Business Coach : Characteristics You Need
-On a daily basis, there’s a lot of entrepreneurs that say things like– I want to write a book. Or recently, my incredible wife, who is with us here today, she’s watching today, she has decided that she’s going to write a book. We have five kids. So trying to write a book with five kids, it’s tough, you know? You’ve got the five kids, and then you’ve got the book. And if they’re awake and you’re awake and you’re trying to write, you don’t really get a lot of continuous uninterrupted thoughts there. Any business coach knows this.
You have multiple businesses you’re always involved in. You have the bank obligations. You have a relationship with your wife and your son. Where did you find time to write a book? If you have a business coach they can help you find time. Or if I’m an entrepreneur and I’m trying to do something like write a book or something that’s really a big project like that, where do you find time for that?
-First of all, you have to put writing a book into several categories, in my opinion. Some people write, and it becomes a cathartic opportunity for them, just to get things off their chest.
-Can you define cathartic, just in case I don’t know what that means?
-It’s like introspection. You’re looking at your own journey, be it good or bad, and you’re having these wrestling matches in your mind. You’re writing them out. If that’s the case, I think your feelings will dictate how and when you do that. A business coach can help you overcome.
But let’s say that you’re writing a book that relates to your business, and there’s a direct correlation between the book and the success of the business. Then you have a different way of writing. You’re more in a scheduling mode there, because now that has become an extension of the business. It is not just an idea– I want to write; I want to get this out of my head.
-Well, you’ve written how many books now?
-13. So when you write a book, what time of the day do you write this book?
-My writing is not determined by the clock. It is determined by an internal reference point that I have something to say. I’m the type of guy that I write for myself, first and foremost. If I don’t like what I’ve said, I don’t expect anyone else to embrace it. I read my own books.
Last night, I’m getting ready to go to Australia to do some work, and I was thinking about all that I had to do, but not from a busy standpoint. I’m thinking about how can I really make this good, really solid and good? But the idea came to me at 2:30 this morning.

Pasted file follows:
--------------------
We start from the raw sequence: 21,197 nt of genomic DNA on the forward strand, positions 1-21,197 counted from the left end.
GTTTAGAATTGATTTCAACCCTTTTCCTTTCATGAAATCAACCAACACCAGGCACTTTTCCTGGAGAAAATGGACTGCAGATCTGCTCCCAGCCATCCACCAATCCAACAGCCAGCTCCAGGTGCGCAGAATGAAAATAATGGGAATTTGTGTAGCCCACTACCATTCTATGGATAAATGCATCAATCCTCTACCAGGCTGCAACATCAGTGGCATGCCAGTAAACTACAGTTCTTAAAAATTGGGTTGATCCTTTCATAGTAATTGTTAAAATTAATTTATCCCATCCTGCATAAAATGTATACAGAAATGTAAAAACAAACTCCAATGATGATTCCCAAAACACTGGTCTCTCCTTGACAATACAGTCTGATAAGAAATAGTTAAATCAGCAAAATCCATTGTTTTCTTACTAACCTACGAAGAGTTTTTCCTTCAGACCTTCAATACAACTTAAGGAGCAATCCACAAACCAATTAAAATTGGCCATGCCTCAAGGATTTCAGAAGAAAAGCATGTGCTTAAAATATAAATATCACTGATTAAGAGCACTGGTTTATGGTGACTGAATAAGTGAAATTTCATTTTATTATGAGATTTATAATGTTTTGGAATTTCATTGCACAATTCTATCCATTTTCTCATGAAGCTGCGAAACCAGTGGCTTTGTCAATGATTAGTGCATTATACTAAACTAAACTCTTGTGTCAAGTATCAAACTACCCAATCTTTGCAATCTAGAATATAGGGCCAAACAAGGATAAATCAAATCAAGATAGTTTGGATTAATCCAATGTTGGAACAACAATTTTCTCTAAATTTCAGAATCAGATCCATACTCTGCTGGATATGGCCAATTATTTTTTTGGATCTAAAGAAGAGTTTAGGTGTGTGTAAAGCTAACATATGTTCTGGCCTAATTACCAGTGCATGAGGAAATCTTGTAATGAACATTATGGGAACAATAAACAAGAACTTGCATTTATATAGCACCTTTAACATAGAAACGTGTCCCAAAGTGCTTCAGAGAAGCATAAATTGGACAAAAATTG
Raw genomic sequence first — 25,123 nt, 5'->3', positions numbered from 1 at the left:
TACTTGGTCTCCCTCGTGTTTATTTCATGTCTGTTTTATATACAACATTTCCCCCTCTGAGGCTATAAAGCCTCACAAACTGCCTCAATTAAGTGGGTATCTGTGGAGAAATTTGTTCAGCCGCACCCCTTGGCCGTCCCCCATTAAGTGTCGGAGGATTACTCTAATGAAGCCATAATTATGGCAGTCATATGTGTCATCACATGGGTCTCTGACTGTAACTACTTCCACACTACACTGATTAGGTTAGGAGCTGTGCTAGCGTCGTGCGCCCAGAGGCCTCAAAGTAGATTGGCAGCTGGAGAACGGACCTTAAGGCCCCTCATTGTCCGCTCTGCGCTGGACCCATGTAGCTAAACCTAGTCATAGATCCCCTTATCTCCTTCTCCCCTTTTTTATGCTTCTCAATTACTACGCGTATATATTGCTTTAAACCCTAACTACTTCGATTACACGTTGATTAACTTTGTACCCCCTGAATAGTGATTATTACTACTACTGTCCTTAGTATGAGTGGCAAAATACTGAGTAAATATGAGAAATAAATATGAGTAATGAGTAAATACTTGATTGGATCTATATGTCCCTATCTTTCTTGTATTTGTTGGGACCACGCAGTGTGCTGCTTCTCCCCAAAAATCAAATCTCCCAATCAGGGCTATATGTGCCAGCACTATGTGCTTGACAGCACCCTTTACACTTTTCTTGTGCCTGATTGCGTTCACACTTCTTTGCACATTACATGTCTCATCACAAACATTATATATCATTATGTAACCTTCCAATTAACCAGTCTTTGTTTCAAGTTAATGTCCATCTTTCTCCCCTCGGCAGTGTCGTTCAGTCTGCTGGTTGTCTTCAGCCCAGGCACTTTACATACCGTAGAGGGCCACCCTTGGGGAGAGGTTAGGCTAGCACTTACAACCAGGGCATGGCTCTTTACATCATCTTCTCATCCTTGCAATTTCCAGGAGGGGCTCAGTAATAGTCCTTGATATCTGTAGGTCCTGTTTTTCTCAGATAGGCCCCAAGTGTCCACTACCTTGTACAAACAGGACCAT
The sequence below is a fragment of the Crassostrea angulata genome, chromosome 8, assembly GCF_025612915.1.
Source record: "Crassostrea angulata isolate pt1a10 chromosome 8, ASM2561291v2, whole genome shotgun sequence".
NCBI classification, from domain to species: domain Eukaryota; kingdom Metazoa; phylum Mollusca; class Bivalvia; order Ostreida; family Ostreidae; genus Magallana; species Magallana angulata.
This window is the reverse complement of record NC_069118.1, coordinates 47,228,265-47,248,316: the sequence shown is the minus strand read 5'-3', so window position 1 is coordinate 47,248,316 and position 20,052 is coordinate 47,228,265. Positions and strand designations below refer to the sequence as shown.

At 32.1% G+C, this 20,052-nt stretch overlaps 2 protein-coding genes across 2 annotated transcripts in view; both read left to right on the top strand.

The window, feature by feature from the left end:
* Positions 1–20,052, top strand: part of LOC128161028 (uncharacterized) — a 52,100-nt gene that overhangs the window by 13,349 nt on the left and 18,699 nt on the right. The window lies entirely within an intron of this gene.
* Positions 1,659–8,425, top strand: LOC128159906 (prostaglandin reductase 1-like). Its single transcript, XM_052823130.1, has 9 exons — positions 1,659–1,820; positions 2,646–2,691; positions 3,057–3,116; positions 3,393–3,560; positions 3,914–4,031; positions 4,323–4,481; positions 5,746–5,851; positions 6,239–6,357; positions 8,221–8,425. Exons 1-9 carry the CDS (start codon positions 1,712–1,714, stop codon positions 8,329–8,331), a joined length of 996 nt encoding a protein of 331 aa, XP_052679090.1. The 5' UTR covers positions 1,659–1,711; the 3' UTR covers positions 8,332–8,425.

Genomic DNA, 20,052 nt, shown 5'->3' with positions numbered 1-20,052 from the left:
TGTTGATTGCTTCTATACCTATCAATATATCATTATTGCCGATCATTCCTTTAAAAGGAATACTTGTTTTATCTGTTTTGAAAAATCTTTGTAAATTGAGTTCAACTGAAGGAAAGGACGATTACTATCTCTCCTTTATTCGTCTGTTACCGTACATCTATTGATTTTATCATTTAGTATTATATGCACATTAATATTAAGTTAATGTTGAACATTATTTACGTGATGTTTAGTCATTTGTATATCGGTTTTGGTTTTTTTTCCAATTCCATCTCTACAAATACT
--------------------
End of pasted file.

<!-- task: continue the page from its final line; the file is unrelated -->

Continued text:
-You got up at 2:30 this morning?
-I got up at 2:30.
-Man, you should have called me, bro. I was up then. That’s crazy.
-I got up at 2:30, and I just got on that computer, and I just went crazy writing.
-Does this happen to you often? Where you get up at 2:30?
-Yeah. Well, from the writing perspective.
-So do you usually write before anybody else is awake? Is it safe to say you write in the mornings?
-Writing has a personality. The process has a personality. And you have to be very careful, because it can end up being a third person in the house of two.
-You’ve got five kids? And you’ve got a husband and a wife. That’s seven people. But if writing becomes the eighth person, it can be a problem.
-So if someone right now wants to write a book, would you recommend they do it in the mornings, Brother Clifton? Or at night? Should they go off to the hotel and write the book? What should they do? Hire a business coach!
-I don’t think there are there any specific recommendations if they want to write, because I think the surroundings of the person– whether that person is married or single, whether that person works eight days a week, or whether that person worked 28/10. All of those things enter in as to how you utilize your time.
-I’m going to harass you about this point, because I want this answer. I need this answer.
-That book, Once upon a Time When We Were Colored, that’s a bestselling book– made into a movie. The time you wrote that, you were employed somewhere, right?
-When I started writing that book, I was much younger than you are today. I was a soldier.
CLIFTON TAULBERT: Really.
-I was a soldier.
CLIFTON TAULBERT: You were in the military.
-I was in the military.
CLIFTON TAULBERT: And you just wrote it when you had some downtime, or at night?
-No. There was a little bit more to it than that. I was at the very end of the Vietnam War. And many of my friends were being shipped off to Vietnam. And a high percentage of them never returned. And I great fear that this was going to happen to me.
So the writing process, for me, it became like this quilt that I would wrap myself up in the stories, where I was safe, where I was young, and where life was in front of me. And that’s when I began writing those stories.
So I had to work in the day, obviously, in the military, but at night, you have choices– what you want to do. And my choice was to write. And I would write at night.